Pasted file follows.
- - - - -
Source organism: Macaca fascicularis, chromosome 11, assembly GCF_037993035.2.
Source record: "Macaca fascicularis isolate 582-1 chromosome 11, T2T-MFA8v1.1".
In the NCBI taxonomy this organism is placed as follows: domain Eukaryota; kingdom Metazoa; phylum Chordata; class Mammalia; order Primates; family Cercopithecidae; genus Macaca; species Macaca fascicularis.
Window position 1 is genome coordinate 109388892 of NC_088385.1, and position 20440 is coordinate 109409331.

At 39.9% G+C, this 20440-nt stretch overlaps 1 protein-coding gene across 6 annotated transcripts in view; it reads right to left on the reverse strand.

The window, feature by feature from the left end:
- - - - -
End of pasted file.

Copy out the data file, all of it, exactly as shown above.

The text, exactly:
Source organism: Macaca fascicularis, chromosome 11, assembly GCF_037993035.2.
Source record: "Macaca fascicularis isolate 582-1 chromosome 11, T2T-MFA8v1.1".
In the NCBI taxonomy this organism is placed as follows: domain Eukaryota; kingdom Metazoa; phylum Chordata; class Mammalia; order Primates; family Cercopithecidae; genus Macaca; species Macaca fascicularis.
Window position 1 is genome coordinate 109388892 of NC_088385.1, and position 20440 is coordinate 109409331.

At 39.9% G+C, this 20440-nt stretch overlaps 1 protein-coding gene across 6 annotated transcripts in view; it reads right to left on the reverse strand.

The window, feature by feature from the left end: